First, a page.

Apple vs FBI; How Counter-Terrorism Experts Want To See It End
By Nati Katz, IDC Herzliya Lauder School of Government, Diplomacy & Strategy Alum
Technology companies have been approached by the media, inquiring which camp theyâ€™re on in the Apple-FBI public debate. Many of them found it as a PR opportunity to get some headlines, regardless of how useful they may or may not be, â€œif it happened to themâ€.
Rebuking the federal government in a Wednesday statement included companies like Google, whose NSA-alliance has been a matter of public debate last year, and Telegram â€“ regarded”in the US”as â€˜ISISâ€™s preferred messaging appâ€™. Its founder, Pavel Durov was quoted on CNN saying â€œOpening â€˜back doorâ€™ to encrypted apps could aid terroristsâ€.
So I decided to go and ask one of the worldâ€™s top counter-terrorism experts, author and speaker, Professor Boaz Ganor. As head of the International Institute of Counter Terrorism, Professor Ganor has advised Presidents, international organizations, and heads global intelligence and law enforcement agencies.
â€œDo you know what my dissertation was about?â€, he asks me as we sit down at a hotel lobby across the UN building, where he has briefedÂ CTED executives just earlier. Over thirty years ago and before many of the tech entrepreneurs were even born, Boaz Ganor titled his PhD â€Democratic Dilemmas in Counter-Terrorism; Efficiency vs Liberal Democratic Valuesâ€.
You can be very effective in countering terrorism when you completely ignore democracy and its rights of freedom, or perceived as the greatest protector of those rights if you turn your back completely on the notion of terrorism, he says. â€œItâ€™s all about finding the right balance, and neither Apple nor the FBI can determine what that balance isâ€. Ganor wants to see this case brought to federal court and decided there. Not as a precedence, he emphasizes, but in this case alone and on a case-to-case basis, moving forward. â€œThe balance requires sacrifices of some democratic values to ensure counter terrorism objectives, but also clear sacrifices of counter terrorism capabilities to preserve human basic rights of privacyâ€.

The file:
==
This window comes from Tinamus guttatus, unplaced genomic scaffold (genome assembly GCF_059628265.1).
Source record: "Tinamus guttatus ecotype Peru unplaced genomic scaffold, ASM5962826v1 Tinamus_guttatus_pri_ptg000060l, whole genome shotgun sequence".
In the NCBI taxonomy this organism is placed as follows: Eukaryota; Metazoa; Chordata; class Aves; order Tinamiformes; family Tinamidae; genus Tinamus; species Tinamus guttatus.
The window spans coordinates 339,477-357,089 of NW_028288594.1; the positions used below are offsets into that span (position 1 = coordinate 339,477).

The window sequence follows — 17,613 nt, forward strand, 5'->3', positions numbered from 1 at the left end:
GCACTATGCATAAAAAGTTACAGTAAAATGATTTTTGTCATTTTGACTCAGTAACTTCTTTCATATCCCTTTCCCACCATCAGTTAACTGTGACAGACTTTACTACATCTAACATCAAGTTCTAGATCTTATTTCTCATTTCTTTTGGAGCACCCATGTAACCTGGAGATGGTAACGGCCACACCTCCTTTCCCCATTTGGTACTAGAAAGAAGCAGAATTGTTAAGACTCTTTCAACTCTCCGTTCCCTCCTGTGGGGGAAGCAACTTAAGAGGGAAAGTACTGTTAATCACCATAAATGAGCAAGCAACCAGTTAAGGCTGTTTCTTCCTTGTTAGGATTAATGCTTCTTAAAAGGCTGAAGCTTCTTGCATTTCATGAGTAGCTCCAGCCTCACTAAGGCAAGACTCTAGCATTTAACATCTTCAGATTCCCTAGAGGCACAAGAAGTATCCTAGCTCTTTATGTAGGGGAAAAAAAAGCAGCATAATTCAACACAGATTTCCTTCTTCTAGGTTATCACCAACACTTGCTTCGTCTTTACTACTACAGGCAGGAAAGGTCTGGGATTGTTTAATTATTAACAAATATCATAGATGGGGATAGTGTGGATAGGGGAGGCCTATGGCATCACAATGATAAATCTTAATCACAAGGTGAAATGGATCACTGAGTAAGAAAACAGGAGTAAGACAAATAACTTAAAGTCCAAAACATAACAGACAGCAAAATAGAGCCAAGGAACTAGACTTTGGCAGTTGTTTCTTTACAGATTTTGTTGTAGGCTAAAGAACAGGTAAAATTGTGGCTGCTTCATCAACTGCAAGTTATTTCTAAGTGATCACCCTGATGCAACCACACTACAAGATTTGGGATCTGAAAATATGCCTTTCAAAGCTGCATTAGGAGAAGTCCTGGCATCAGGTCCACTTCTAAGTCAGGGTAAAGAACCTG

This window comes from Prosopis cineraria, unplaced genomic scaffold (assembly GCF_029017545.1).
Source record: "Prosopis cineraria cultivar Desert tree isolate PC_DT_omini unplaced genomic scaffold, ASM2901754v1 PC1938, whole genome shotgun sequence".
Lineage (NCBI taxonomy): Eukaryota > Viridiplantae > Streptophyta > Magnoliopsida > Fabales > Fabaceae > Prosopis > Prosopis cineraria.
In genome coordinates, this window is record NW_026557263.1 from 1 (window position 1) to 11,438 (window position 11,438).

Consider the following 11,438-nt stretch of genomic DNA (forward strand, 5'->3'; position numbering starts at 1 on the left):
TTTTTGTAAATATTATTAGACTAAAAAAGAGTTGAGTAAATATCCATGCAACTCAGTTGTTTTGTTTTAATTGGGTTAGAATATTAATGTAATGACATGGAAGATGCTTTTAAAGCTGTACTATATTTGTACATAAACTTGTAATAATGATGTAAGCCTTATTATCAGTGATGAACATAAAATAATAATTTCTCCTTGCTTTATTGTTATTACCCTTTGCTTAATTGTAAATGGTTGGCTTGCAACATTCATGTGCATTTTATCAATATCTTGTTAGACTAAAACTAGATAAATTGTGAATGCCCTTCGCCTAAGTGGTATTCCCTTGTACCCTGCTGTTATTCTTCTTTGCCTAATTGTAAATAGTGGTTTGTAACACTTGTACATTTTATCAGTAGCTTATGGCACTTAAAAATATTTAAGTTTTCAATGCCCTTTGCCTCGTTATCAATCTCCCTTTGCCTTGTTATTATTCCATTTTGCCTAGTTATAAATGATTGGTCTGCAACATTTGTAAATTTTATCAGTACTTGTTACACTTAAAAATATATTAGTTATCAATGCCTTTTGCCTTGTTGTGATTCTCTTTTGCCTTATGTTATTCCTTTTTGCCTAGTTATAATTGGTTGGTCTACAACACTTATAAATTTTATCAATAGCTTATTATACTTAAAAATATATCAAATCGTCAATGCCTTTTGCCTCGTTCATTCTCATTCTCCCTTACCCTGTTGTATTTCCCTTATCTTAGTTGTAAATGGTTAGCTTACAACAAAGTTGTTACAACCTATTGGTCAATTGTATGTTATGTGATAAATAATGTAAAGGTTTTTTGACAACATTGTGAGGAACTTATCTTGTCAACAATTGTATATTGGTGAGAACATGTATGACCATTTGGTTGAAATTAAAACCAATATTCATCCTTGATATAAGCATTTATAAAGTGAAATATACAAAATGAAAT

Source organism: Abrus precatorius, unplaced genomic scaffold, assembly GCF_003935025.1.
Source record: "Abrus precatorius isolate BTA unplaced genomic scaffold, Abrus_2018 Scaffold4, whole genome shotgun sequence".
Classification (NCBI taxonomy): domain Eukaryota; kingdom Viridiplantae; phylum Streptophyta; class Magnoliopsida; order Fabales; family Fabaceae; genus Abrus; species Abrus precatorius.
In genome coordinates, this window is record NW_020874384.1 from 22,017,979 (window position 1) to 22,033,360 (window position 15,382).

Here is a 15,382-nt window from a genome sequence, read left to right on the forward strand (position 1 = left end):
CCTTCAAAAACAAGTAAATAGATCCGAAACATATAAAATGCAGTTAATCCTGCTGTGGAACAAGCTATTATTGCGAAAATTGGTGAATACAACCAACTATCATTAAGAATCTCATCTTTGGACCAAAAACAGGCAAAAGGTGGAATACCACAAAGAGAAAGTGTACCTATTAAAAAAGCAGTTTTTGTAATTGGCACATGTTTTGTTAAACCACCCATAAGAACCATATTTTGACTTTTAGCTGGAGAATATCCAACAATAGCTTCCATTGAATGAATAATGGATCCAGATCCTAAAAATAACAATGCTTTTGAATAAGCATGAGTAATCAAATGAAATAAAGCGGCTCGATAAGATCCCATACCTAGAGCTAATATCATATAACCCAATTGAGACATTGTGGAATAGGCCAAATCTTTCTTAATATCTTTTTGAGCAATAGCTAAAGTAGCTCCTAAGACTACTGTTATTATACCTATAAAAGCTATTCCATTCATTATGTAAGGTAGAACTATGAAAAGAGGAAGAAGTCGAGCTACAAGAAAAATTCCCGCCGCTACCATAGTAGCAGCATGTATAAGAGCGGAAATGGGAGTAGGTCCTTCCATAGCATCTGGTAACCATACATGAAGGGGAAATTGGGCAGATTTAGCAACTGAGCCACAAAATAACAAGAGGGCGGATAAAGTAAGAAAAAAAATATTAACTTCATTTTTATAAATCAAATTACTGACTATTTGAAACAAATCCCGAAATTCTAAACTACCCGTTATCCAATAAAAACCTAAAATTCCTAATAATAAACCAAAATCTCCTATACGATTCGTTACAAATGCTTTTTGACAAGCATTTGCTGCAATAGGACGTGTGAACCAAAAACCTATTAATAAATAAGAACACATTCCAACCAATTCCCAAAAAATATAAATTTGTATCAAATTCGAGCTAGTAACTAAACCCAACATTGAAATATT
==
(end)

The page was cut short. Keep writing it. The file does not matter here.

This isnâ€™t precedence on any level, but one: that itâ€™s been taken publicly. A newly unsealed court document proves that Apple has objected to or challenged around nine separate government requests to unlock its devices since September last year, the Intercept reported. And that still undiscloses the numerous occurrences Apple did approve such requests by the government.
This time, itâ€™s about scoring points with the public. In Ganorâ€™s view, itâ€™s the FBI attempting to score points and show how effective they are in battling and investigating terrorist activity, while Apple wishes to woo customers in showing its commitment to their data and privacy.
So what’s the right thing to do?
Professor Ganor stresses we cannot undermine the fact terrorists actively use the internet and social platforms for its activity. On the other hand itâ€™s unacceptable to â€˜pull the plugâ€™ on those companies behind the technology. What he wants to see is an ongoing mutual acknowledgment that companies place active monitoring and the application of data mining and analytics in real time to alert for any suspicious activity going on.
â€œYes, I strongly believe that even â€˜secretâ€™ photo, video and text apps â€“ all have the data documented and stored, for whatever amount of minimum time at the leastâ€.
The constant development of technology, encryption, and counter-encryption is a cat & mouse chase. Technology in our age has brought society and global economy some of the most powerful means of growth and advancements, but in its double-edged sword nature, we must find the balance.
Most importantly though, we should realize that most of this happens behind the scenes anyway, and that this public debate is a PR battle.